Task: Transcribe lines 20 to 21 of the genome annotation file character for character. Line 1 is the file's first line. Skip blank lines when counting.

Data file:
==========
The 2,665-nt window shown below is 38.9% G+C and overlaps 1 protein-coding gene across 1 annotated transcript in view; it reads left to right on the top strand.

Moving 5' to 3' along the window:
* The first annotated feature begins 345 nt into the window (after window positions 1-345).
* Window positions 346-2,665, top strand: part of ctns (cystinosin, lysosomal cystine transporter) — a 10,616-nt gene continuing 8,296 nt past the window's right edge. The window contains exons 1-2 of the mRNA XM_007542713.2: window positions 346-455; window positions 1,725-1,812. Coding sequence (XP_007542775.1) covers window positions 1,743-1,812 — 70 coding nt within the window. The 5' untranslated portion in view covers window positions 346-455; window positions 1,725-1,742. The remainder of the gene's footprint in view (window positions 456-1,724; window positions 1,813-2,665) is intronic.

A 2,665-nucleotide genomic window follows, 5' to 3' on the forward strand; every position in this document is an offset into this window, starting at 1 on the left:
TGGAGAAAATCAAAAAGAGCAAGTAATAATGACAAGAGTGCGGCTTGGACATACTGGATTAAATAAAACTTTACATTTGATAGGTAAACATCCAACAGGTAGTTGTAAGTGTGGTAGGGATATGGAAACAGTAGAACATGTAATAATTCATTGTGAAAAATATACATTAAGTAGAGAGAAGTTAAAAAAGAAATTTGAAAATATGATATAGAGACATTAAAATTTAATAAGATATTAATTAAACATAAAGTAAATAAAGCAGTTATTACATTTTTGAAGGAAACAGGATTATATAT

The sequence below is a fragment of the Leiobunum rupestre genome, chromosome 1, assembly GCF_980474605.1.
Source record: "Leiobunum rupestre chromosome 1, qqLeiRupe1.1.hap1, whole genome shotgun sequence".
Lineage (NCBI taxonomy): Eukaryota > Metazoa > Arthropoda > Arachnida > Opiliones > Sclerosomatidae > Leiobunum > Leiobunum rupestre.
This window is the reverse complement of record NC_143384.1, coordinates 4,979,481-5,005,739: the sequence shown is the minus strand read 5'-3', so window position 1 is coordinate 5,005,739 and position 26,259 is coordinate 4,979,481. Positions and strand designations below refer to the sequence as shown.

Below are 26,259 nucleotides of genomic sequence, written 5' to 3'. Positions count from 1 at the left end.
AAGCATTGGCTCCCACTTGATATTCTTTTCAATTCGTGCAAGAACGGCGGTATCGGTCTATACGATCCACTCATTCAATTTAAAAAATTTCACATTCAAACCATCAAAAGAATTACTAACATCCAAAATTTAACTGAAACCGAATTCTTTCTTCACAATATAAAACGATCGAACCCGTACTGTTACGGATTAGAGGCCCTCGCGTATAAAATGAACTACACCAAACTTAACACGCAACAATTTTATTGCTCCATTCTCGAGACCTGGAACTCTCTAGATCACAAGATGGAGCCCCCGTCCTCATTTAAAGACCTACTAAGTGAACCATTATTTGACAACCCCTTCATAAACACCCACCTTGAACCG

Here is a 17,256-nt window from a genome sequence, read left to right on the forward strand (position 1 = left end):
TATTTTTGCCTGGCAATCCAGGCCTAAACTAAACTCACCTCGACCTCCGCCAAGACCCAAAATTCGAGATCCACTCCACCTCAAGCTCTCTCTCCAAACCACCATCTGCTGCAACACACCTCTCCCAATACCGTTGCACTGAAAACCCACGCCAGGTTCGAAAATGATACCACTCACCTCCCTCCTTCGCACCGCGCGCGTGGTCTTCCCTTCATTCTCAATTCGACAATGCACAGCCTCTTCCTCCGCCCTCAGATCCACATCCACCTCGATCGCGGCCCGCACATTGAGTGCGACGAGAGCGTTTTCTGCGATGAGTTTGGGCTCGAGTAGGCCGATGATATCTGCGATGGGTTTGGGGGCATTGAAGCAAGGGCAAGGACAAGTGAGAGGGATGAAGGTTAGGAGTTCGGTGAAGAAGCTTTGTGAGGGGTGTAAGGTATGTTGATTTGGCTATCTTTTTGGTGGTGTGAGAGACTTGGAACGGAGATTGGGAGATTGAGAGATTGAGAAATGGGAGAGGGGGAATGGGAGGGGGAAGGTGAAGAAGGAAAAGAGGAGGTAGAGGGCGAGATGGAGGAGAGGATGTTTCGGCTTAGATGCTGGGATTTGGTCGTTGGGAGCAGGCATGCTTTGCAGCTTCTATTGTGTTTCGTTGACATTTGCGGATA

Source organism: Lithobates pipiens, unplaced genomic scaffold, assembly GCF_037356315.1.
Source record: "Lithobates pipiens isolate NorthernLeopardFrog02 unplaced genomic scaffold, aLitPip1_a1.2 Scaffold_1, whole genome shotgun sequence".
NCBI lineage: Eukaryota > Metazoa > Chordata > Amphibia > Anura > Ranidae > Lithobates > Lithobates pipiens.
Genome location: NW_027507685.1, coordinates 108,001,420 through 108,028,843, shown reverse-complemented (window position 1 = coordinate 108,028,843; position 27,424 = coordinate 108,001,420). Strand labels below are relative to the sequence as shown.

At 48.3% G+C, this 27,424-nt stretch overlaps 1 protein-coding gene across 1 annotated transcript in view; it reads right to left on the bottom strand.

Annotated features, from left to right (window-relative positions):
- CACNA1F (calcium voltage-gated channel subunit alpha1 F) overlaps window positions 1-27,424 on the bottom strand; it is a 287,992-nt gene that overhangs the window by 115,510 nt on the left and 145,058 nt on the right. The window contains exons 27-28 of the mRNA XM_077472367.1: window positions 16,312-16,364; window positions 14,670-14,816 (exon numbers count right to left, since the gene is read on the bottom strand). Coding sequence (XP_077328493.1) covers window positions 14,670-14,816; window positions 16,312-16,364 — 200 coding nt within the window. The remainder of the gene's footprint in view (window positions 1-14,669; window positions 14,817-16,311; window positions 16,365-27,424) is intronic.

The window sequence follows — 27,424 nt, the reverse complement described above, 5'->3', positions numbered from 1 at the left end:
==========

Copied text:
Annotated features, from left to right (window-relative positions):
- CACNA1F (calcium voltage-gated channel subunit alpha1 F) overlaps window positions 1-27,424 on the bottom strand; it is a 287,992-nt gene that overhangs the window by 115,510 nt on the left and 145,058 nt on the right. The window contains exons 27-28 of the mRNA XM_077472367.1: window positions 16,312-16,364; window positions 14,670-14,816 (exon numbers count right to left, since the gene is read on the bottom strand). Coding sequence (XP_077328493.1) covers window positions 14,670-14,816; window positions 16,312-16,364 — 200 coding nt within the window. The remainder of the gene's footprint in view (window positions 1-14,669; window positions 14,817-16,311; window positions 16,365-27,424) is intronic.